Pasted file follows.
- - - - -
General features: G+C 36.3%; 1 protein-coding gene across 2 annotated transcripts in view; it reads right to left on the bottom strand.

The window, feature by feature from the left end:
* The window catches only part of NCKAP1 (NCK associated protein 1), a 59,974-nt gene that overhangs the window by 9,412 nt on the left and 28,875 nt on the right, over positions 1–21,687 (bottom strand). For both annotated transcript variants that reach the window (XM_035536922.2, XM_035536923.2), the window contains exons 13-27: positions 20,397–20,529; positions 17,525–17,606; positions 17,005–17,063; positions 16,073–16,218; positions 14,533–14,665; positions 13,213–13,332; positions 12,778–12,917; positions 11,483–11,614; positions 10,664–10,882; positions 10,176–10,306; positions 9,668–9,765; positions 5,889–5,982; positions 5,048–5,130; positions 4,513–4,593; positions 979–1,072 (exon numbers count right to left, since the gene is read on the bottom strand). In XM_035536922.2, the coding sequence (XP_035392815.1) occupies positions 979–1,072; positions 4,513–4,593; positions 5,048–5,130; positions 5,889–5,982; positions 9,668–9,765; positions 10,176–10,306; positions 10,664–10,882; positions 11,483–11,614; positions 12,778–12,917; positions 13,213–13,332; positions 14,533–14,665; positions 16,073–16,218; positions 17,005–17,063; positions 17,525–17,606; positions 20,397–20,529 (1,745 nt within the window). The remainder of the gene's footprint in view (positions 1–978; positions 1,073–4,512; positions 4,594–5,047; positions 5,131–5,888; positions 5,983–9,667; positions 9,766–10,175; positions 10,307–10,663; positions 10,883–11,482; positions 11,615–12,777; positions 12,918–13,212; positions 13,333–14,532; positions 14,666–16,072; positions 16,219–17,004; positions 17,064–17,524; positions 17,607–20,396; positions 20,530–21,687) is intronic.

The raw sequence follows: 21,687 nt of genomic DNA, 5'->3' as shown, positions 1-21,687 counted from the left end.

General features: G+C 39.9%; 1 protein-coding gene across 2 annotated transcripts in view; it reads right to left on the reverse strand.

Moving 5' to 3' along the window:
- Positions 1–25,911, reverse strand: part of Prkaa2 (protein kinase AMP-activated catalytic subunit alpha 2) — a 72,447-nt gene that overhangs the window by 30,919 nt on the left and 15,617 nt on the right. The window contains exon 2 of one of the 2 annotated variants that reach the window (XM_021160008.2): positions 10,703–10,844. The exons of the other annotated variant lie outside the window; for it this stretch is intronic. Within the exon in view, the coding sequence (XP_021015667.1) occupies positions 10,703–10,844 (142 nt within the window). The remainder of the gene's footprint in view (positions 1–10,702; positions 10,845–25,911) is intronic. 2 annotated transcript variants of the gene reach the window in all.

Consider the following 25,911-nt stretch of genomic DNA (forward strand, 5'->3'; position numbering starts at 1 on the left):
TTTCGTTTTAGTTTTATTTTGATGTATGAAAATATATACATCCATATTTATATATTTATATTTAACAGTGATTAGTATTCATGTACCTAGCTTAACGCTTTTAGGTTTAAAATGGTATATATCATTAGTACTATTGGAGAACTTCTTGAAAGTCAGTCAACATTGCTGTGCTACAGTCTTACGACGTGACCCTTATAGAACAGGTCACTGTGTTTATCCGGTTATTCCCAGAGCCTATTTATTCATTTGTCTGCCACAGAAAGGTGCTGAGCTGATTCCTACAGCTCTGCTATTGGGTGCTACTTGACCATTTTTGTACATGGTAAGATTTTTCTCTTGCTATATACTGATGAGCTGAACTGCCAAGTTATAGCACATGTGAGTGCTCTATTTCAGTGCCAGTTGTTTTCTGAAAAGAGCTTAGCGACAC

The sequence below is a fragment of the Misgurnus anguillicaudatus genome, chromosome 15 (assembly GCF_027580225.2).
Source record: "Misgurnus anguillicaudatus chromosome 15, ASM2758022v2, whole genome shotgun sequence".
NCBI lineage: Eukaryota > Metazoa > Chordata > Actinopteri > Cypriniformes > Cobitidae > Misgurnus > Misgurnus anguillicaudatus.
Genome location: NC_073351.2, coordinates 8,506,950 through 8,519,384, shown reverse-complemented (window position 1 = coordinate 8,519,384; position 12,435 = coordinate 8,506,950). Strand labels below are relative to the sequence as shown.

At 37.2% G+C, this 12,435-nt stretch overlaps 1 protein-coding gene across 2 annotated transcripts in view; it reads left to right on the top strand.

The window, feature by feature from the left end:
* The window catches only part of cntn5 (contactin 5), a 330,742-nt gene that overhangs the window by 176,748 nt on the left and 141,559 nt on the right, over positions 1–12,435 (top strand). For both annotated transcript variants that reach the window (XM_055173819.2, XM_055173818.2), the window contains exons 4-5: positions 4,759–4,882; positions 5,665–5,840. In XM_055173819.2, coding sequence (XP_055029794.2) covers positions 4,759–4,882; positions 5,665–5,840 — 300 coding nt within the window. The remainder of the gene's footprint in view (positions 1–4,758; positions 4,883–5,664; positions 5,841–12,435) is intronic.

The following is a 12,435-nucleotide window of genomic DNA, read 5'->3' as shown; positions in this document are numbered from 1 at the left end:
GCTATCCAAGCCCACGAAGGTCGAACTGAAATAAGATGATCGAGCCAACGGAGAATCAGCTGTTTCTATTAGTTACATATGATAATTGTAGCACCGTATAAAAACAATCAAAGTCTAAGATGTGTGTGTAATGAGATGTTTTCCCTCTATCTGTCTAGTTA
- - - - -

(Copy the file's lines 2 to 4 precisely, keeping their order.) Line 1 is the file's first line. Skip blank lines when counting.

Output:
The window, feature by feature from the left end:
* The window catches only part of NCKAP1 (NCK associated protein 1), a 59,974-nt gene that overhangs the window by 9,412 nt on the left and 28,875 nt on the right, over positions 1–21,687 (bottom strand). For both annotated transcript variants that reach the window (XM_035536922.2, XM_035536923.2), the window contains exons 13-27: positions 20,397–20,529; positions 17,525–17,606; positions 17,005–17,063; positions 16,073–16,218; positions 14,533–14,665; positions 13,213–13,332; positions 12,778–12,917; positions 11,483–11,614; positions 10,664–10,882; positions 10,176–10,306; positions 9,668–9,765; positions 5,889–5,982; positions 5,048–5,130; positions 4,513–4,593; positions 979–1,072 (exon numbers count right to left, since the gene is read on the bottom strand). In XM_035536922.2, the coding sequence (XP_035392815.1) occupies positions 979–1,072; positions 4,513–4,593; positions 5,048–5,130; positions 5,889–5,982; positions 9,668–9,765; positions 10,176–10,306; positions 10,664–10,882; positions 11,483–11,614; positions 12,778–12,917; positions 13,213–13,332; positions 14,533–14,665; positions 16,073–16,218; positions 17,005–17,063; positions 17,525–17,606; positions 20,397–20,529 (1,745 nt within the window). The remainder of the gene's footprint in view (positions 1–978; positions 1,073–4,512; positions 4,594–5,047; positions 5,131–5,888; positions 5,983–9,667; positions 9,766–10,175; positions 10,307–10,663; positions 10,883–11,482; positions 11,615–12,777; positions 12,918–13,212; positions 13,333–14,532; positions 14,666–16,072; positions 16,219–17,004; positions 17,064–17,524; positions 17,607–20,396; positions 20,530–21,687) is intronic.

The raw sequence follows: 21,687 nt of genomic DNA, 5'->3' as shown, positions 1-21,687 counted from the left end.